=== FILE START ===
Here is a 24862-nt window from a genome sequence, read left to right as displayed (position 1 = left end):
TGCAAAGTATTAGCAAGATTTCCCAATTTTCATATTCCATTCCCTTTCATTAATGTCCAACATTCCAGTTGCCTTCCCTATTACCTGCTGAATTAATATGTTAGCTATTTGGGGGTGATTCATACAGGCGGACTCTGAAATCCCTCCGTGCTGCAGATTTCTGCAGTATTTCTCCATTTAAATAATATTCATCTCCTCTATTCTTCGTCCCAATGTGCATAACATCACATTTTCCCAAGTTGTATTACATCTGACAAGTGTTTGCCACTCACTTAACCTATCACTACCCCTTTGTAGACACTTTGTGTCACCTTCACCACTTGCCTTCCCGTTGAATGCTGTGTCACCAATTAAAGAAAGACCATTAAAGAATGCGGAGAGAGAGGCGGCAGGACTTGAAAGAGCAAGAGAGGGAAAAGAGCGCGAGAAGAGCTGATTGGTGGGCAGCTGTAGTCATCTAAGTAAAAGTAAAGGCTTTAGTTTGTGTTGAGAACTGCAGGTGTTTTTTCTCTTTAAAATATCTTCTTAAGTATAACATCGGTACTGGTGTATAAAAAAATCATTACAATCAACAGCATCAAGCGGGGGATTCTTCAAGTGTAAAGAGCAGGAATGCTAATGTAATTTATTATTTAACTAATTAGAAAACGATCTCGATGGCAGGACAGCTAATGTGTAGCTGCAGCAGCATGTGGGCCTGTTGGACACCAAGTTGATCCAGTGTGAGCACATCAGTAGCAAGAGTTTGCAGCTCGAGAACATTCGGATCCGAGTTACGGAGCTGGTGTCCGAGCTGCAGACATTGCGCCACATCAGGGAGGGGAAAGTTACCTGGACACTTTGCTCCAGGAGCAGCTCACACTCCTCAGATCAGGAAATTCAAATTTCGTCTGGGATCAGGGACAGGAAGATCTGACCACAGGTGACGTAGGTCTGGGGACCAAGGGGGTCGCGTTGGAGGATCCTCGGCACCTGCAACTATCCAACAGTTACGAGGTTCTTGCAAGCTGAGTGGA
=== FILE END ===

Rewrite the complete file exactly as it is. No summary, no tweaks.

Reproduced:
Here is a 24862-nt window from a genome sequence, read left to right as displayed (position 1 = left end):
TGCAAAGTATTAGCAAGATTTCCCAATTTTCATATTCCATTCCCTTTCATTAATGTCCAACATTCCAGTTGCCTTCCCTATTACCTGCTGAATTAATATGTTAGCTATTTGGGGGTGATTCATACAGGCGGACTCTGAAATCCCTCCGTGCTGCAGATTTCTGCAGTATTTCTCCATTTAAATAATATTCATCTCCTCTATTCTTCGTCCCAATGTGCATAACATCACATTTTCCCAAGTTGTATTACATCTGACAAGTGTTTGCCACTCACTTAACCTATCACTACCCCTTTGTAGACACTTTGTGTCACCTTCACCACTTGCCTTCCCGTTGAATGCTGTGTCACCAATTAAAGAAAGACCATTAAAGAATGCGGAGAGAGAGGCGGCAGGACTTGAAAGAGCAAGAGAGGGAAAAGAGCGCGAGAAGAGCTGATTGGTGGGCAGCTGTAGTCATCTAAGTAAAAGTAAAGGCTTTAGTTTGTGTTGAGAACTGCAGGTGTTTTTTCTCTTTAAAATATCTTCTTAAGTATAACATCGGTACTGGTGTATAAAAAAATCATTACAATCAACAGCATCAAGCGGGGGATTCTTCAAGTGTAAAGAGCAGGAATGCTAATGTAATTTATTATTTAACTAATTAGAAAACGATCTCGATGGCAGGACAGCTAATGTGTAGCTGCAGCAGCATGTGGGCCTGTTGGACACCAAGTTGATCCAGTGTGAGCACATCAGTAGCAAGAGTTTGCAGCTCGAGAACATTCGGATCCGAGTTACGGAGCTGGTGTCCGAGCTGCAGACATTGCGCCACATCAGGGAGGGGAAAGTTACCTGGACACTTTGCTCCAGGAGCAGCTCACACTCCTCAGATCAGGAAATTCAAATTTCGTCTGGGATCAGGGACAGGAAGATCTGACCACAGGTGACGTAGGTCTGGGGACCAAGGGGGTCGCGTTGGAGGATCCTCGGCACCTGCAACTATCCAACAGTTACGAGGTTCTTGCAAGCTGAGTGGA